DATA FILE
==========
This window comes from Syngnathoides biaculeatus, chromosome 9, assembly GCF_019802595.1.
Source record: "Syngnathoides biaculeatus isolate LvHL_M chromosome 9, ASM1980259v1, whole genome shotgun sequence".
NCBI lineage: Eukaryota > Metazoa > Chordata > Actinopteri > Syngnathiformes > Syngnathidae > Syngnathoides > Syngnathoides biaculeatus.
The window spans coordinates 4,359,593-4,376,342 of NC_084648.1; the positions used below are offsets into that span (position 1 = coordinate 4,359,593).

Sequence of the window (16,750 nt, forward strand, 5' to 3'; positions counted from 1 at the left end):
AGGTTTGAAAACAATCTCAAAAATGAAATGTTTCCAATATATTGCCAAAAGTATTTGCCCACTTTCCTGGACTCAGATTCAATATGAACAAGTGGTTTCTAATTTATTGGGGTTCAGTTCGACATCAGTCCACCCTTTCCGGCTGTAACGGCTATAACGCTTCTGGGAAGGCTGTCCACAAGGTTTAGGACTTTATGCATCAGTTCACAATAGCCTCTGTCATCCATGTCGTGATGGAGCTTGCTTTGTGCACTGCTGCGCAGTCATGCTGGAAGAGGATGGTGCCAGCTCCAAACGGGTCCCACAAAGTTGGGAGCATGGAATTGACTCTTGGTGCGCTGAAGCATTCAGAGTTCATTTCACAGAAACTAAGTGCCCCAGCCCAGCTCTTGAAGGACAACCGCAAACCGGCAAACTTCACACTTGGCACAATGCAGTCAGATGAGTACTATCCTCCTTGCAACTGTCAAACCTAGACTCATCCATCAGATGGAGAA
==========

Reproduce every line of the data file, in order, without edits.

This window comes from Syngnathoides biaculeatus, chromosome 9, assembly GCF_019802595.1.
Source record: "Syngnathoides biaculeatus isolate LvHL_M chromosome 9, ASM1980259v1, whole genome shotgun sequence".
NCBI lineage: Eukaryota > Metazoa > Chordata > Actinopteri > Syngnathiformes > Syngnathidae > Syngnathoides > Syngnathoides biaculeatus.
The window spans coordinates 4,359,593-4,376,342 of NC_084648.1; the positions used below are offsets into that span (position 1 = coordinate 4,359,593).

Sequence of the window (16,750 nt, forward strand, 5' to 3'; positions counted from 1 at the left end):
AGGTTTGAAAACAATCTCAAAAATGAAATGTTTCCAATATATTGCCAAAAGTATTTGCCCACTTTCCTGGACTCAGATTCAATATGAACAAGTGGTTTCTAATTTATTGGGGTTCAGTTCGACATCAGTCCACCCTTTCCGGCTGTAACGGCTATAACGCTTCTGGGAAGGCTGTCCACAAGGTTTAGGACTTTATGCATCAGTTCACAATAGCCTCTGTCATCCATGTCGTGATGGAGCTTGCTTTGTGCACTGCTGCGCAGTCATGCTGGAAGAGGATGGTGCCAGCTCCAAACGGGTCCCACAAAGTTGGGAGCATGGAATTGACTCTTGGTGCGCTGAAGCATTCAGAGTTCATTTCACAGAAACTAAGTGCCCCAGCCCAGCTCTTGAAGGACAACCGCAAACCGGCAAACTTCACACTTGGCACAATGCAGTCAGATGAGTACTATCCTCCTTGCAACTGTCAAACCTAGACTCATCCATCAGATGGAGAA